I don't really care one way or another; if I'm reading manga or subs then I don't mind honorifics. I only have a problem with them when they're in English dubs, like the Persona 3 and 4 video games Razz Those just sound awkward.
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Ashen Phoenix

Joined: 21 Jun 2006
Posts: 2256
PostPosted: Sat Jul 23, 2011 1:10 pm Reply with quote
Depending on the individual It's work itself, I like honorifics or I don't. I find it far too subjective in this regard to give a blanket statement like, "I always want them included" or "I see no point in having them," so I'll just leave it at that.

Moving on, I see nothing wrong for the most part with equating Southern accents to Osakan characters or ones of the Kansai region, since, really, I've never come across another written accent that comes close enough to distinguish between accented and non-accented English speech.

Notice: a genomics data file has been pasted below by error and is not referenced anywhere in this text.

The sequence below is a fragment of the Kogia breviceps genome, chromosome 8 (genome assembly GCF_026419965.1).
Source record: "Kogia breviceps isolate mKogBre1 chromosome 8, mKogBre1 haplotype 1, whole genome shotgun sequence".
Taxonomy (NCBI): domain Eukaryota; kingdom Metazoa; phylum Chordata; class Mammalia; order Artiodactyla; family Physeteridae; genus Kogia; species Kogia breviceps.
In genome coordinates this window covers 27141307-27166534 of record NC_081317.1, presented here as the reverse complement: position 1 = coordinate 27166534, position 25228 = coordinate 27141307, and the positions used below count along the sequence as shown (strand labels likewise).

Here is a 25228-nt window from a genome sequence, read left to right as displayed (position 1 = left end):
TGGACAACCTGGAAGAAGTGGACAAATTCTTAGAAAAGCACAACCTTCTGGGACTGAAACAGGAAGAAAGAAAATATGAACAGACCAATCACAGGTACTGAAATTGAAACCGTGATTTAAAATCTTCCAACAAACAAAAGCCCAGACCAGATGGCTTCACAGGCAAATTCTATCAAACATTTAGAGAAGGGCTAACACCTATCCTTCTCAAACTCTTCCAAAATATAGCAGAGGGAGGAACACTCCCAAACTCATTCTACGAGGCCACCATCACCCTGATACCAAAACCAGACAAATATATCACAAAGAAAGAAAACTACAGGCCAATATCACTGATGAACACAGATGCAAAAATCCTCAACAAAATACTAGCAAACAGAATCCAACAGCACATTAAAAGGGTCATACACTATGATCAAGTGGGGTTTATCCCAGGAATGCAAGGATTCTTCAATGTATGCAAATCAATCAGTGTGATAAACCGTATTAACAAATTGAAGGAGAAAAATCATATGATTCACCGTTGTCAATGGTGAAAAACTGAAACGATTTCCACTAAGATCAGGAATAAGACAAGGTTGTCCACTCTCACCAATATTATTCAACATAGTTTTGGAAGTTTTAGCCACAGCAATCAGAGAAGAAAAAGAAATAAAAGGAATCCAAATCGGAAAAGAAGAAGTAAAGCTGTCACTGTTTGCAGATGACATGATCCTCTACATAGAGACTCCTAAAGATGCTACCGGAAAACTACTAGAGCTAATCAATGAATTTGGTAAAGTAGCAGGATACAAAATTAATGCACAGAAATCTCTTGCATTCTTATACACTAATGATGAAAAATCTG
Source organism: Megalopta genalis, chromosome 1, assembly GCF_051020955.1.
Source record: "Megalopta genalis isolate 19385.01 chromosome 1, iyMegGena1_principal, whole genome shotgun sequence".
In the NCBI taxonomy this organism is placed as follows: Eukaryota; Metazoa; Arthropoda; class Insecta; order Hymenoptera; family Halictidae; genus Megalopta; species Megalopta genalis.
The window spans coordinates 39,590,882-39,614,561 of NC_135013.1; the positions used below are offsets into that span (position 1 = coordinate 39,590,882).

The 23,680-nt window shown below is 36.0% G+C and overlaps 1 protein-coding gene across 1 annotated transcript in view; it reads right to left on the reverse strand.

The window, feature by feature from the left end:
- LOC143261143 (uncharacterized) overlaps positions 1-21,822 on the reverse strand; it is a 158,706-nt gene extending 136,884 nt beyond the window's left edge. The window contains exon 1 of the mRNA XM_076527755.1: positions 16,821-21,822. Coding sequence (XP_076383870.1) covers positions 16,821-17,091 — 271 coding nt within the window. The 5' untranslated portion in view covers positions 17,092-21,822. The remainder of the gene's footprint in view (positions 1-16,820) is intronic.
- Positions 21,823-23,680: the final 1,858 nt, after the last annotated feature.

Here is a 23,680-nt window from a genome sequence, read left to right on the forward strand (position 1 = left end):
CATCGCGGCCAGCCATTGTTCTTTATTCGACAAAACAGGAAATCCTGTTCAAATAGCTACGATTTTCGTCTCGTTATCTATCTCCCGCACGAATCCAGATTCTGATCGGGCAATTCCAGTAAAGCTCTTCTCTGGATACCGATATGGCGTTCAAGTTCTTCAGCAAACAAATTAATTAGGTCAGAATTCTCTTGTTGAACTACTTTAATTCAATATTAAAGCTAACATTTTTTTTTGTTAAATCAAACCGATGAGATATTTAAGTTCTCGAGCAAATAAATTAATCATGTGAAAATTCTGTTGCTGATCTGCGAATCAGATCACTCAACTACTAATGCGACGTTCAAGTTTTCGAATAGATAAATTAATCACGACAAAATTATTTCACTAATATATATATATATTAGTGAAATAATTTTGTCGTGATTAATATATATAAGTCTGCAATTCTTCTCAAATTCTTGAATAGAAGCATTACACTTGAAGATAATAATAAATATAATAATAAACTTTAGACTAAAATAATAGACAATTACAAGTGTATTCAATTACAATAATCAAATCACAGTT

Flanagan also said that other challenges emerge with spacing issues like anime subtitles (2 lines at 32 characters per line, in the old days) versus manga dialogue balloons (with skinny, vertical balloons being especially infuriating).

Hoo boy. I can imagine. Many a time have I seen a very tightly-compressed word in some Viz manga that just screams to me, "this was not made with another written language in mind!!" So even as they can be visually awkward, I applaud any translator/letterer who goes to bat and tries their best with them. In some cases I've seen the words presented vertically which can be extremely difficult for the eye to process, so I'm torn over which if any of these methods is preferred over the other.

Part of me would absolutely love to pursue a career in translation since I find the "language barrier challenge" so fascinating and enjoyable to learn about.